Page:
Elon Musk says he is 'confident' people could afford to 'sell their home on Earth' and move to Mars on a SpaceX rocket
- SpaceX is designing a new rocket ship, called Starship, to send about 100 people to Mars at a time.
- Elon Musk, the rocket company's founder, said on Twitter that Starship could be 10 times cheaper than the least-expensive rocket today.
- Musk added he is "confident" Starship may be cheap enough for most people to "sell their home on Earth & move to Mars if they want."
Elon Musk is trying to make it a no-brainer for you to move to Mars.
Musk, the founder of SpaceX, shared his thinking on cost-effective space travel on Twitter over the weekend."I'm confident moving to Mars ... will one day cost less than $500k & maybe even below $100k," Musk tweeted on Sunday, "low enough that most people in advanced economies could sell their home on Earth & move to Mars if they want."
He added that if anyone decides they don't like Mars (there are plenty of reasons to hate it), a "return ticket is free."
The comments came after Muk revealed new details about his rocket company's truck-size rocket engine, called Raptor, and the launch system it'd propel to the moon and Mars, called Starship.
On Sunday, Musk said the Raptor engine has been fired more than half a dozen times at a SpaceX facility in McGregor, Texas. He also shared technical data from those tests, including the engine's efficiency, chamber pressure, other details.
Raptor engines are crucial to making Starship work. Up to six of the engines will power the roughly 18-story Starship. Meanwhile, the system's 22-story rocket booster, called Super Heavy, may use up to 31 Raptor engines.
SpaceX plans to fix the first Raptor engines onto a "test hopper" prototype at a site near Brownsville, Texas, then launch it on short "hops" up to a few miles high.
How Musk plans to make space travel cheap with Starship
Musk's ultimate goal for the future of Starship and SpaceX is to enable human life on Mars. He began sharing that vision in 2015, saying he wants to back up the human race like hard drive in case something terrible befalls Earth.
Since then, Musk has worked toward replacing SpaceX's mainstay rocket, called Falcon 9, with a larger yet dramatically lower-cost system. (Currently, that's Starship, though it has gone by other names - most recently "Big Falcon Rocket.")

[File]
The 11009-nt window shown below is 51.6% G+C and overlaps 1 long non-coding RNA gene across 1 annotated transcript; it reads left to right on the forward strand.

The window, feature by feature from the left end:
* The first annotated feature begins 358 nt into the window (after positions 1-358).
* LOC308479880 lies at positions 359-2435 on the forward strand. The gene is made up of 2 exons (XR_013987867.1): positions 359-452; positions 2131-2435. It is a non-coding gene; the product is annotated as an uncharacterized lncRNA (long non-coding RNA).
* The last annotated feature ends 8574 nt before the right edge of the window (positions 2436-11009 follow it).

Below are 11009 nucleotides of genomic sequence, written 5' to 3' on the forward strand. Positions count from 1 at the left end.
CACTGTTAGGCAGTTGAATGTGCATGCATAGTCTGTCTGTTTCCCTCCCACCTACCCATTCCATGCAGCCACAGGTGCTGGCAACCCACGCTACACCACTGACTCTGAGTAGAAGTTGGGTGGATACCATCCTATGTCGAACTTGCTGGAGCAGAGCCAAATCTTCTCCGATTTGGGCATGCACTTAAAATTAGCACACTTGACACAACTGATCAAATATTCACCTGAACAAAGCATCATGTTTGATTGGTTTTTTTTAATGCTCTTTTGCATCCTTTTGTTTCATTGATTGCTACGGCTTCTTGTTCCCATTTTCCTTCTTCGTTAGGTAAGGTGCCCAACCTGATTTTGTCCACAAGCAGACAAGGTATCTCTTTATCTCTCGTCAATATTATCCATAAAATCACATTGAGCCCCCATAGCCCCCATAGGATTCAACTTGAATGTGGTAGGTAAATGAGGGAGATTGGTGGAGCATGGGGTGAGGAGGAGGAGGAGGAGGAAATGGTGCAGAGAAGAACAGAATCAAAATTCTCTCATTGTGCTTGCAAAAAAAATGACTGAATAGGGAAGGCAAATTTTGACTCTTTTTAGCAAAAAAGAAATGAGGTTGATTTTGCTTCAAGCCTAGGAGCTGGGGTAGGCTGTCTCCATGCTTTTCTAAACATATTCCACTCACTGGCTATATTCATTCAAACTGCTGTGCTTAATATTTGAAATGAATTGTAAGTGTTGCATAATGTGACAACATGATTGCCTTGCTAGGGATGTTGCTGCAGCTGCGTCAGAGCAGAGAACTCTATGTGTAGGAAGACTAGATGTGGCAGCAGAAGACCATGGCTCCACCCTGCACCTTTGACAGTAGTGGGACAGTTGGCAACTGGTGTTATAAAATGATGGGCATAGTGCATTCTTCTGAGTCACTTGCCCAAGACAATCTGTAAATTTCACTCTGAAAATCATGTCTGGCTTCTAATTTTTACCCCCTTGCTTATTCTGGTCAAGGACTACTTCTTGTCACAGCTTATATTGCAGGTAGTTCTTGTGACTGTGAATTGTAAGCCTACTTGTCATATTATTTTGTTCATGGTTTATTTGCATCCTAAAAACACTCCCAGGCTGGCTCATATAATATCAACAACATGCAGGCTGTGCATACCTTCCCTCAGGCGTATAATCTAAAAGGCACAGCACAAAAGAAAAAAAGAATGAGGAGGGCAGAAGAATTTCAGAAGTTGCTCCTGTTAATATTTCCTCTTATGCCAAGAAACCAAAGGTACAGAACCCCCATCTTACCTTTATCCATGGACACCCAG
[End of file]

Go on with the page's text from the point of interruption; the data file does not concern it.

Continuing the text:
"This will sound implausible, but I think there's a path to build Starship / Super Heavy for less than Falcon 9," Musk said.
SpaceX currently charges about $62 million per launch of a Falcon 9 rocket, which can carry up to 25 tons of payload into low-Earth orbit. On Sunday, Musk predicted that Starship would be "at least 10X cheaper" to send up the same mass of payload.
Starship is designed to take about 100 tons of cargo and 100 people to Mars. Part of the reason Musk expects it to be so cost-effective is the system's size - launching more at once can lower costs.
But the biggest reason Starship could be so much cheaper is that it's designed to be fully reusable. This prevents losing multi-million-dollar hardware after a single use (a typical practice in the rocket-launch industry) and limits launch costs to refilling fuel and refurbishing parts. Starship's reusability may also allow it to refuel on liquid methane and oxygen once it has landed on Mars (Musk says this fuel can be manufactured on the red planet's surface) for a return trip to Earth.
Musk also confirmed on Sunday that a recent and "radical" shift in the design of Starship will be a "big factor" in keeping costs down. Instead of making the rocket ship out of lightweight yet super-strong carbon-fiber composites, Musk has asked his engineers to use low-cost stainless-steel alloys.Read more: Elon Musk says SpaceX has built a stainless-steel rocket ship in Texas that looks 'like liquid silver'
Steel costs about $3 per kilogram, Musk told Popular Mechanics in December, while carbon-fiber can cost about $200 per kilogram - a 66-fold difference. Musk tweeted in January that using steel could counterintuitively make Starship lighter, allowing it to carry more cargo at a time.
SpaceX's "aspirational" goal is to launch the first cargo mission to Mars in 2022 - just three years from now. Then in 2023, Musk hopes to send Japanese billionaire Yusaku Maezawa and a crew of artists on a trip around the moon. If all goes well with those two launches, he wants to send the first crewed Starship missions to Mars in 2024.